In her subsequent written reasons, the trial judge noted that because of the allegations against him by the mother, the father had been extensively investigated by the Toronto and Peel Children’s Aid Society. He had been further vetted by a Children’s Lawyer. The trial judge noted the Office of the Children’s Lawyer’s final report detailed 18 substantive allegations that had been made by the mother against the father, all of which were determined to be false.
Finally, the trial judge stated in her reasons:
“I say this gravely: but for cases of infanticide or abduction, [the mother]’s actions in and outside of this litigation exceed any known to me in the caselaw.”
The mother filed an appeal.
The father then brought a motion for security for costs of the mother’s appeal.
Security for costs may be ordered pursuant to r. 61.06(1) of the Rules of Civil Procedure, when it appears that:
(a) There is good reason to believe that the appeal is frivolous and vexatious, and that the appellant has insufficient assets in Ontario to pay the costs of the appeal;
(b) An order for security for costs could be made against the appellant under r. 56.01; or
(c) For other good reason, security for costs should be ordered.
Court of Appeal Orders Mother to Pay Security for Costs
The court began by noting:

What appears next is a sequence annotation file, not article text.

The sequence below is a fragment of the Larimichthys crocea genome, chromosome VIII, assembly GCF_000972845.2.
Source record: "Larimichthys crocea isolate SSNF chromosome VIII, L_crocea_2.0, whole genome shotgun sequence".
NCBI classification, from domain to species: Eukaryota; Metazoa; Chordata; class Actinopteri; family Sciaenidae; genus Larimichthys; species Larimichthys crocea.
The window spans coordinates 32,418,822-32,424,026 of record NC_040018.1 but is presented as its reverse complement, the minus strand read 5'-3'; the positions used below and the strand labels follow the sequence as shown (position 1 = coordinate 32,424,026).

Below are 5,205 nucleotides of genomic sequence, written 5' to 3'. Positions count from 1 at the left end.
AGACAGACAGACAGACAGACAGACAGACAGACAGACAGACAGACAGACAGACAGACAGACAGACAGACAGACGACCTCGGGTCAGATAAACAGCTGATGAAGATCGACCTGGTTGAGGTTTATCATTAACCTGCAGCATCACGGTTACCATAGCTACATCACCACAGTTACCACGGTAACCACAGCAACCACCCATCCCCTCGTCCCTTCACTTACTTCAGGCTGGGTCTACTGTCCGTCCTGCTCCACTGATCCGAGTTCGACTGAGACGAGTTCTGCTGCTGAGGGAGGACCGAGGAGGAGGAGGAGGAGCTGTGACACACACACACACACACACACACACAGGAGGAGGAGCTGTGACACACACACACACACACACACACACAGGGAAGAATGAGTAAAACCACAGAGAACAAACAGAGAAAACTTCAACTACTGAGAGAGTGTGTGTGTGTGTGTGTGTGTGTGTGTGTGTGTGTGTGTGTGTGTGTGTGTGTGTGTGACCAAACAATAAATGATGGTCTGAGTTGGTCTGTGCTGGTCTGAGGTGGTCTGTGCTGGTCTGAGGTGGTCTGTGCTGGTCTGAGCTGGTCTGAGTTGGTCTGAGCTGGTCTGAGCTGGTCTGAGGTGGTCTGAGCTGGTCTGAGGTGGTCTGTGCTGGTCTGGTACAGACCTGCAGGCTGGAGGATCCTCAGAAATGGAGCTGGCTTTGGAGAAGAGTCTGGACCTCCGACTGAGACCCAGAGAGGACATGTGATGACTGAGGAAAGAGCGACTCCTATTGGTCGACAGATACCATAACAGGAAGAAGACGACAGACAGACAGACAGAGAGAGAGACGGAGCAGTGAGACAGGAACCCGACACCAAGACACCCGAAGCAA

“It is rarely appropriate to award security for costs in a child-related matter. This is a rare case.”
The court first opined that the mother’s appeal appeared to be frivolous and vexatious, stating:
“The appeal is readily recognizable as lacking merit and therefore frivolous. The trial judge made credibility and factual findings that were strongly supported by the evidence and the mother’s conduct throughout the proceedings, which I have summarized above. In particular, the trial judge carefully considered the child’s best interests and found that they were best served by being with the father in Oregon. Because of the mother’s conduct towards the father and his family, there was no basis to award joint custody.”
Additionally, the court stated that the mother had not raised any errors of law and, based on her conduct, the appeal appeared to be vexatious.
Further, the court held that, based on her financial statements, the mother had no assets available to pay the costs of the appeal.
Finally, the court found that the mother’s deceitful and fraudulent conduct and the wellbeing of the child provided further grounds for ordering security for costs.
As a result, the court granted the father’s motion for security for costs and the mother was required to deposit $30,000 to the credit of the appeal.
At Feigenbaum Law, our goal is to help you move forward following the breakdown of a relationship while retaining as much financial stability as possible and ensuring your children are provided for. Mark Feigenbaum is able to counsel his clients on all potential risks that may result from a family law dispute, not just those related strictly to the breakdown of a marriage. Contact Mark online or call him at (905) 695-1269 or toll-free at (877) 275-4792 to book a consultation.